Two major stories impacting top broiler companies broke within the past week and a half.
Both are significant because Pilgrim’s is the second largest poultry company in the United States, while Sanderson Farms and Wayne Farms rank third and seventh, respectively.
But another thing that caught my attention is that both Pilgrim’s Pride and Sanderson Farms are publicly traded companies. Granted, if the JBS deal goes through, Pilgrim’s would be fully owned by a public company, but not one that would be registered in the United States, since JBS is headquartered in Brazil.
Sanderson Farms, which if the deal is finalized, would be jointly owned by private companies Continental Grain and Cargill.
Fewer earnings calls and investor events
In the United States, the majority of the poultry integrators are private companies, but the three largest – Tyson Foods, Pilgrim’s Pride and Sanderson Farms – are public companies.
Because public companies have investors to answer to, they have certain legal obligations to meet. Among those is reporting the company’s financial results on a quarterly basis.
Some companies do the minimum with an earnings report and a press release, but some take the transparency much further, by hosting quarterly calls with shareholders, analysts and the media. They can also take part in certain investor conferences.
Sanderson Farms and Pilgrim's did those things.
But if the two transactions previously mentioned come into fruition, that will mark the definite end of such events from Sanderson Farms. This is particularly sad, because the company’s three top executives – Joe F. Sanderson Jr., Lampkin Butts and Mike Cockrell – were always very candid when delivering remarks, which often made for good news copy.
And if the JBS-Pilgrim’s deal is realized, Pilgrim’s results will only be part of JBS’ earnings reports. They already are, but the JBS presentations focus on all of JBS’ subsidiaries, and less time going forward would be allocated toward specifics about Pilgrim’s.
While Wayne Farms and JBS have typically been good at sharing information, the absence of these calls will definitely be a loss.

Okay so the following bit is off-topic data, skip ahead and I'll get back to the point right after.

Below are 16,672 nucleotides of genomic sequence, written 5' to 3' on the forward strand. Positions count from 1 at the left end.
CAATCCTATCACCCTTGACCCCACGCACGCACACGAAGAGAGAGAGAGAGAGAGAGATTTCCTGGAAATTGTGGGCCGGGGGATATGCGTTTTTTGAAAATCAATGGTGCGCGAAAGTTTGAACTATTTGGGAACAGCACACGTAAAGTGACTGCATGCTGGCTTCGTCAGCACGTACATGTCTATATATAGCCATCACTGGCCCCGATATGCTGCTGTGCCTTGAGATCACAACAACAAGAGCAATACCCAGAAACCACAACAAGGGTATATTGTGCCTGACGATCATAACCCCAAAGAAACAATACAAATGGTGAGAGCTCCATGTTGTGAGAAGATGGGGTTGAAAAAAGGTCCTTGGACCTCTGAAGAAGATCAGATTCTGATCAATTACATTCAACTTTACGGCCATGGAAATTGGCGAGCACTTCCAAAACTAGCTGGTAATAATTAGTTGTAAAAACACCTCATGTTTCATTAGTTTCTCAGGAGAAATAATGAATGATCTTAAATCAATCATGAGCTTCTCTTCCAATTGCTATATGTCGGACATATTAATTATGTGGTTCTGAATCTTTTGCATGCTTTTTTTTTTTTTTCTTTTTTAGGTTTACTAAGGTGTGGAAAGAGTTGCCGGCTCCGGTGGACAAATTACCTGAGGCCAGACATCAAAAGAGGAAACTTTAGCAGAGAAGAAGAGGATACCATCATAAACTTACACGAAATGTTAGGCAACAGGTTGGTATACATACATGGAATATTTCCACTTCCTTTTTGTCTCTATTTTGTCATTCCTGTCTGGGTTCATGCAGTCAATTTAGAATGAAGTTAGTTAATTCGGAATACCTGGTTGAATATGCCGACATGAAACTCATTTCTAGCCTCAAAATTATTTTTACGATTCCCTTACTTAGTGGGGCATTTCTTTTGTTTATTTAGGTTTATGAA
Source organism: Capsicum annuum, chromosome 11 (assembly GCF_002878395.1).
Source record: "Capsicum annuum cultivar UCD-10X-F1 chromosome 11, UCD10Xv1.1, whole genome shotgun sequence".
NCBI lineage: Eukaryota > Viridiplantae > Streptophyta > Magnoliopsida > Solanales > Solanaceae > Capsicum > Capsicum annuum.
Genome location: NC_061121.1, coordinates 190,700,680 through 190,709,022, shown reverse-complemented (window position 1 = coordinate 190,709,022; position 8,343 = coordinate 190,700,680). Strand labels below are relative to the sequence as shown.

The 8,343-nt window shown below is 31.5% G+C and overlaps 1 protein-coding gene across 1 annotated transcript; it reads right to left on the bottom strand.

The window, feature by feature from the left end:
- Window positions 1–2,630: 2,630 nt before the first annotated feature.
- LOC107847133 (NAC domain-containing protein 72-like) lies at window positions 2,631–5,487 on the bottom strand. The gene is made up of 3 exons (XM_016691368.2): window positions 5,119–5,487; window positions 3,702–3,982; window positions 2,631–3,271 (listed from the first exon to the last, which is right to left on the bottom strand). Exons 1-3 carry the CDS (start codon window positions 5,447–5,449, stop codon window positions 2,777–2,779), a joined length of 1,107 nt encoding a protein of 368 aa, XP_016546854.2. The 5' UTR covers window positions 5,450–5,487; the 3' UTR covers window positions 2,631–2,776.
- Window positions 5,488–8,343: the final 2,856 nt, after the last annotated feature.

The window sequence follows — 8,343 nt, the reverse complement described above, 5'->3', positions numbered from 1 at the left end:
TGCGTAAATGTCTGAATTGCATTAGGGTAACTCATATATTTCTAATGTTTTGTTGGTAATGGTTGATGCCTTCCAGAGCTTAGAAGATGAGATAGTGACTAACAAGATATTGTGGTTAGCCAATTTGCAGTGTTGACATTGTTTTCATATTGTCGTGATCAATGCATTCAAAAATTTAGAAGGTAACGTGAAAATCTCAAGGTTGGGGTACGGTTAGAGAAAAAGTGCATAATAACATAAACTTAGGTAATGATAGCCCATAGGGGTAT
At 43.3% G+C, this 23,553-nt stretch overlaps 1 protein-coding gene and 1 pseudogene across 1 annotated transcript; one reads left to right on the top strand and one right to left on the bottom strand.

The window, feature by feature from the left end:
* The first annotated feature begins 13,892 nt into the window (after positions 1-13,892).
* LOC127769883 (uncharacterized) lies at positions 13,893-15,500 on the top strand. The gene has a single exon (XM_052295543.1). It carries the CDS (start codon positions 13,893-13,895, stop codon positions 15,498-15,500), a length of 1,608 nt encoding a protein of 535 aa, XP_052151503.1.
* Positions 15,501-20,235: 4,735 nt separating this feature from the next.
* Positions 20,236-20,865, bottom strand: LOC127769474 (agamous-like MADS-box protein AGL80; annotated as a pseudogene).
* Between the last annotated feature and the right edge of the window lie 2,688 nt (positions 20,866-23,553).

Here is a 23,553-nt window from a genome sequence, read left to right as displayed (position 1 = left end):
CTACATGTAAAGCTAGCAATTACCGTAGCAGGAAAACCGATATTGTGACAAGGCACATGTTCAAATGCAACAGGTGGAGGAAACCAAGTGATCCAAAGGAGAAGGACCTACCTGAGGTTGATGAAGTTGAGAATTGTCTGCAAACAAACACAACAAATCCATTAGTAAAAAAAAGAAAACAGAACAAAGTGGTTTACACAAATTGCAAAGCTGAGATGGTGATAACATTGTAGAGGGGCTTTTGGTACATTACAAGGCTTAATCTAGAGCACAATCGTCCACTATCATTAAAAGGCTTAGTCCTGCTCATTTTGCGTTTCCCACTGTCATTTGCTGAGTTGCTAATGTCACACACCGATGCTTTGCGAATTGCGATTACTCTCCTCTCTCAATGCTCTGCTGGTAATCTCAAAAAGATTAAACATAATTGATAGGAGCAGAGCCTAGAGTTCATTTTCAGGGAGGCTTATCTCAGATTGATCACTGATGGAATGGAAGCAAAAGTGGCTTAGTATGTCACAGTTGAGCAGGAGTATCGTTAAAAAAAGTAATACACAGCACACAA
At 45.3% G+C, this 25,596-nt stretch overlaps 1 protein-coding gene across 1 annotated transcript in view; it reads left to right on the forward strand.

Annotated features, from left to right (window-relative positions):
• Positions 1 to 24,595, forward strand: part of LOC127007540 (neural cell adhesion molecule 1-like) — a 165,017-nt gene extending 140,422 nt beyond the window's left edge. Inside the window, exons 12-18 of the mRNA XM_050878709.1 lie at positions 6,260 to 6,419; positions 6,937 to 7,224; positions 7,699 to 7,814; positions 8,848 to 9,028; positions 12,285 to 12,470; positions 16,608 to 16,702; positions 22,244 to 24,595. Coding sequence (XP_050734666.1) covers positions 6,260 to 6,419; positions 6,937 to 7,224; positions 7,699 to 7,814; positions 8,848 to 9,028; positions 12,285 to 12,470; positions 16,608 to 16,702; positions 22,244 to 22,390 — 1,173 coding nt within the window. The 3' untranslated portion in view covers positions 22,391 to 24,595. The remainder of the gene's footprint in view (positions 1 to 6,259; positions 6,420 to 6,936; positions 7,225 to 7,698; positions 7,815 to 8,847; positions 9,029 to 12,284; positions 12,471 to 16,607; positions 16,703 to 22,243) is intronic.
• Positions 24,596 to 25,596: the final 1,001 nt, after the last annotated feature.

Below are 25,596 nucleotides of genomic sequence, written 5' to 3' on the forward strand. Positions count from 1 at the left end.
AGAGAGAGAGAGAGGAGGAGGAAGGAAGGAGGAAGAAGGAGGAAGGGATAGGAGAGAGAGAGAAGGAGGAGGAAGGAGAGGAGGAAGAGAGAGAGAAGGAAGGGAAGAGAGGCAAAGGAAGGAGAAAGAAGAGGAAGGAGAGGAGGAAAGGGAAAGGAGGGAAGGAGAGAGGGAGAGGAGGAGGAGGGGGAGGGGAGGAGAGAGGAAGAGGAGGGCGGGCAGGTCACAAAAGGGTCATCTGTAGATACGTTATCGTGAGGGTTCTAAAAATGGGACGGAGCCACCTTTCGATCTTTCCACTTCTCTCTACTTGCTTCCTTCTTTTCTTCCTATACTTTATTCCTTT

Fewer public poultry companies
When I look back at the past five years or so, the number of publicly traded poultry companies in the U.S. has already decreased.
In 2018, Tyson Foods acquired Keystone Foods from Brazil-based Marfrig Global Foods. Granted, both Tyson and Marfrig are publicly traded, but Keystone was absorbed into Tyson’s operations, so it essentially meant one less public poultry company, and you don't get specifics on those former Keystone operations as easily as you could when it was part of Marfrig.
Then in 2019, Hain Celestial divested of its Hain Pure Protein segment and its Empire Kosher business. The broiler operations were sold to Aterian Investment Partners, while the turkey operations were sold to a start-up that named itself Plainville Brands LLC. Unlike Hain Celestial, both of those entities are private companies.
Public turkey, egg companies in the U.S.
If these deals are finalized, the only remaining top broiler companies that are public will be Tyson, Pilgrim’s, which will be part of Brazil-based JBS, O.K. Foods, which is part of Mexico-based Bachoco; and The Best Dressed Chicken, which is part of Jamaica Broilers Group.
But there are still those in the turkey business, that are public companies.
Tyson Foods is also on the WATTPoultry.com Top Turkey Companies database, as is Kraft Heinz, and Jennie-O Turkey Store, a subsidiary of the public company Hormel Foods. However, Kraft Heinz is so diversified, and the turkey operations are such a small portion of Tyson’s overall business, not much is shared about their turkey businesses during investor events. Some information is also shared on Butterball, partly owned by the public company Seaboard Corporation, but Seaboard does not host earnings calls.
As far as egg producers are concerned, the country’s largest egg producer, Cal-Maine Foods, is a public company, and Michael Foods has been a part of the publicly-traded Post Holdings since 2014. The new kid on the block of public companies is Vital Farms, which held its initial public offering in 2020.
Public poultry companies around the world
There are also a good number of public poultry companies headquartered in other countries. Quite a few come to mind. In Canada, there is Maple Leaf Foods. In Latin America, there is JBS, Bachoco and BRF. In the Caribbean, there is Jamaica Broilers. In Europe, there is 2 Sisters Food Group, Cherkizovo, MHP, Scandi Standard, Atria, HKScan, Bell Food Group, and Moy Park, which presently is part of Pilgrim’s. In Asia, there is Charoen Pokphand Foods and WH Group, while Australia has Ingham’s. Africa’s two largest broiler companies – Astral Foods and RCL Foods – are also public companies.